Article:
Of Pain, Disappointment, and Hope

So, things have been somewhat difficult for me…..and/or those around me.Though things have been trying at times for me, they are (in my estimation) much less than the difficulties of those around me. But I still ache for them.

I have been listening to the song “Tell Your Heart to Beat Again” by Danny Gokey. And (with lyrical credit to the writers of his song) the lyrics of the song have resonated with me and enabled God to speak through it, giving me much needed hope in the midst of a world of pain.

One of the things God has been teaching me through all this is to let go of the past—meaning past hurts and disappointments and trust Him with the future and the present.

It is fitting then, then one of the lyrics of “Tell Your Heart to Beat Again” is
“Yesterday’s a closing door; you don’t live there anymore.”

I have had to let go of the hurt and pain of people that have hurt me in the past, even as the devil tries to rehash what they did, how painful it was for me, and how I’m never ever going to get over it, in my mind. I’ve had to forgive someone that made me upset a few days ago, and see the good in them. I’ve had to let go of the fact that I didn’t always make the most of yesterday or yesterday’s promises, for it is a closing door. I don’t live there anymore.

Another thing God has been teaching me is to see the hope that is there even in the midst of pain, trial, and disappointment. For example, the day after I had experienced yet another disappointing day, a friend of mine told me that she had been praying for me and loved me. Those encouraging words prompted  me to seek and pray to God like I’ve never done before. My friends’ encouraging words,  also reminded me to be thankful for all the blessings God had , has, and will bestow on me, not because of anything I did, but because of His pure goodness! And today, there were some disappointments for me and for people close to me, but today was a bit different. Today was filled with a tinge of hope.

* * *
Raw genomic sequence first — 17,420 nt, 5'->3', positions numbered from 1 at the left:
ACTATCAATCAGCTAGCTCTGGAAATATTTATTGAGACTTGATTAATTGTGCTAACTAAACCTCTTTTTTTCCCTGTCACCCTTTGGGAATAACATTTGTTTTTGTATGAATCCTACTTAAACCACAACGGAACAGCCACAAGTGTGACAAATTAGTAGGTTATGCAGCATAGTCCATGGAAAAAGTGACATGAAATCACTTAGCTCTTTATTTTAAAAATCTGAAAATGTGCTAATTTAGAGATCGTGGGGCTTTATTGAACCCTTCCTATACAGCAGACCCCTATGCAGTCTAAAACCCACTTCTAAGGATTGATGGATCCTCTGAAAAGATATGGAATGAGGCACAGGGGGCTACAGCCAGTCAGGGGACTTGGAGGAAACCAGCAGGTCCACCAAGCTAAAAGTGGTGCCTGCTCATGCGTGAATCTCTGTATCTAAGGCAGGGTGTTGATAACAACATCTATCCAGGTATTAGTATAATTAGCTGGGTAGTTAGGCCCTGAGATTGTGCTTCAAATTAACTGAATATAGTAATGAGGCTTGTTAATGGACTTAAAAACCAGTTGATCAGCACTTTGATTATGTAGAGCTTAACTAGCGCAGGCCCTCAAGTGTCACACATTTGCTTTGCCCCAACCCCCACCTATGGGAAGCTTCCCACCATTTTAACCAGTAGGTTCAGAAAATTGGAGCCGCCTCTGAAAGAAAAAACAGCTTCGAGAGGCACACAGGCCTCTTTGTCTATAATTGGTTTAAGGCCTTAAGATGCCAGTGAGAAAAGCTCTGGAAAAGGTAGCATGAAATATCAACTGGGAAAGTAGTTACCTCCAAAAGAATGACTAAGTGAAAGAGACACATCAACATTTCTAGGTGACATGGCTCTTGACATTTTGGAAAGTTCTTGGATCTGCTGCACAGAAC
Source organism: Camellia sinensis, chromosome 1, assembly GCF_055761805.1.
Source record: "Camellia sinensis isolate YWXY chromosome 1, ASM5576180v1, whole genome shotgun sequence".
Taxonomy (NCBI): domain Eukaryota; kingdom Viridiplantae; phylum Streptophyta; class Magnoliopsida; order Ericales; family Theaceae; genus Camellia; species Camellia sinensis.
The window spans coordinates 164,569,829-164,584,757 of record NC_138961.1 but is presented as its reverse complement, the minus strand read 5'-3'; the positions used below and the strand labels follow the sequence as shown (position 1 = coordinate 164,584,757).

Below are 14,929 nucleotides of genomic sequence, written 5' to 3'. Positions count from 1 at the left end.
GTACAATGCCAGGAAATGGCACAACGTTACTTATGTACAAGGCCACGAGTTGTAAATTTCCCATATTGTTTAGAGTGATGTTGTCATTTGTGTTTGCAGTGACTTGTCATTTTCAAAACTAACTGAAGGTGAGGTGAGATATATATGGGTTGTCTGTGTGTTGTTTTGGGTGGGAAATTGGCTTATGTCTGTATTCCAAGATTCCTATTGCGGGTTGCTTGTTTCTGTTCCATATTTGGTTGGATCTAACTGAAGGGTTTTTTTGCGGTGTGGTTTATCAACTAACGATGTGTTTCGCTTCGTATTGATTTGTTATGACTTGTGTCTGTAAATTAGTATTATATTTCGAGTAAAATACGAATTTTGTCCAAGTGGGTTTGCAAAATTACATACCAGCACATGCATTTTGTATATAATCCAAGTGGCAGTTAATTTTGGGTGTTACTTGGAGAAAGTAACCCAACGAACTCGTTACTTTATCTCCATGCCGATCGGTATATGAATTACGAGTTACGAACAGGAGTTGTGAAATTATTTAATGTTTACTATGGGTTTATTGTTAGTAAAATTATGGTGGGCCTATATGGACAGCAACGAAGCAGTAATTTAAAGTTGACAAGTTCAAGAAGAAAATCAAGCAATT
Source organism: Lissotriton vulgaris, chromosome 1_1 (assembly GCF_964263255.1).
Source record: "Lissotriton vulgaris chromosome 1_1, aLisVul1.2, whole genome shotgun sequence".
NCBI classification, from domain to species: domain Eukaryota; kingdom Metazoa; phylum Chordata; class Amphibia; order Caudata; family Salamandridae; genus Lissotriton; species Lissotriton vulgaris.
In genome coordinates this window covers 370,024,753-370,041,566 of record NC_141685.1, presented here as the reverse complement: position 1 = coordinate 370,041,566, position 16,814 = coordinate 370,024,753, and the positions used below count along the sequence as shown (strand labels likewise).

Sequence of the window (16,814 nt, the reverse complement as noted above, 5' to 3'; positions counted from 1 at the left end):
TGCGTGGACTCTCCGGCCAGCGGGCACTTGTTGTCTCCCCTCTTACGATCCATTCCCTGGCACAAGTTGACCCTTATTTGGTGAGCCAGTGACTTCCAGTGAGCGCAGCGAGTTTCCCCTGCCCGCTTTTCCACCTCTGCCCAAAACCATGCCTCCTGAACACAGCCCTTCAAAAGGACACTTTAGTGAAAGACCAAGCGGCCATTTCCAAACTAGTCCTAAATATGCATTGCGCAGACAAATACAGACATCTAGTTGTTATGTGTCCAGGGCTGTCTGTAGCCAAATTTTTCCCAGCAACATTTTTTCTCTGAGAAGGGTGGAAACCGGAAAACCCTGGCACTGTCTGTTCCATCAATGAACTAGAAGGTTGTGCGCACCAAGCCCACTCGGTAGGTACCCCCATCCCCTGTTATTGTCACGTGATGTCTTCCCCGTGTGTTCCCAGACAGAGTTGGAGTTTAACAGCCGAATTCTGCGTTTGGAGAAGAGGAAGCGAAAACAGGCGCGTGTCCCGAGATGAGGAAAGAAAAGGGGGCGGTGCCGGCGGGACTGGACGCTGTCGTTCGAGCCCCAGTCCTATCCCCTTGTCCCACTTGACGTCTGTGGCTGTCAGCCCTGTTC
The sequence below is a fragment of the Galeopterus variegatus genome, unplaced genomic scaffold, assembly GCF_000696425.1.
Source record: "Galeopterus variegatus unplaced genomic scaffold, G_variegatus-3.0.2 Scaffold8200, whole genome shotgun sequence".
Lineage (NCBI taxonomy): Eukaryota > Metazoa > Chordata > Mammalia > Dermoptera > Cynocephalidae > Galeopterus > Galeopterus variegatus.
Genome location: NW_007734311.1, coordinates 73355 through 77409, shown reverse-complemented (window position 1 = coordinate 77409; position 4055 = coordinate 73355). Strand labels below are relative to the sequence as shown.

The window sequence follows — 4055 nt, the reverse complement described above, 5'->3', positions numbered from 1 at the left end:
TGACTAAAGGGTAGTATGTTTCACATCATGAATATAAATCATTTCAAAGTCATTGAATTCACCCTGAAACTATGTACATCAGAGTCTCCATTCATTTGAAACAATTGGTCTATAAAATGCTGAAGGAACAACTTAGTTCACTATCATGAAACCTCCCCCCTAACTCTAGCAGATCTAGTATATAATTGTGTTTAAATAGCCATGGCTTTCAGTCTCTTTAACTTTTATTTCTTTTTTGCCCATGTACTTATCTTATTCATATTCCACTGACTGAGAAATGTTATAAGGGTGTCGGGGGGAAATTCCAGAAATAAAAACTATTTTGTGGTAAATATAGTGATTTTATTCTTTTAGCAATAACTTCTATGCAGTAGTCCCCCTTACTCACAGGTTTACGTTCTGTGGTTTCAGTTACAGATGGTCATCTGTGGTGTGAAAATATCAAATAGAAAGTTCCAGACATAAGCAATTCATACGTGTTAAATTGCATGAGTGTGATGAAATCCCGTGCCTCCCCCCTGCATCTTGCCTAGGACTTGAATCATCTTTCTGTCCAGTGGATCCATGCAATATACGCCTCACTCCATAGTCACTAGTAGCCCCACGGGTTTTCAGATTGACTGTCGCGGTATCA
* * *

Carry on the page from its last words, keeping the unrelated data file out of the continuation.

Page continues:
So, I encourage the readers of this blog to, in the words of some of the lyrics of “Tell Your Heart to Beat Again,”

“Let every heartbreak and every scar
Be a picture that reminds you Who has carried you this far
‘Cause love sees farther than you ever could
In this moment Heaven’s working everything for your good .”


Tell your heart to beat again”


Cheerleaders and fellow mourners

My pastor preached that we should be “cheerleaders” for fellow Christians  when something happens to them that would cause them to rejoice, and mourners when they suffer. While I would wholeheartedly agree with him, I would also suggest that we do the same for anyone if there is a biblical reason for us to rejoice with them, and mourn when someone is suffering, regardless of if they believe or not.

God has convicted me in this area because I realized that like most people I tend to rejoice with others with selfish parameters. For instance, a friend of mine recently got a promotion at work, and I do rejoice with her. However, if this person wasn’t a friend, but someone who I didn’t get along with or didn’t know as well, would I have still rejoiced? I would have to admit that my heart would probably have not rejoiced. Why? Because my heart, like most hearts if we are honest, likes to only rejoice when we get something out of it.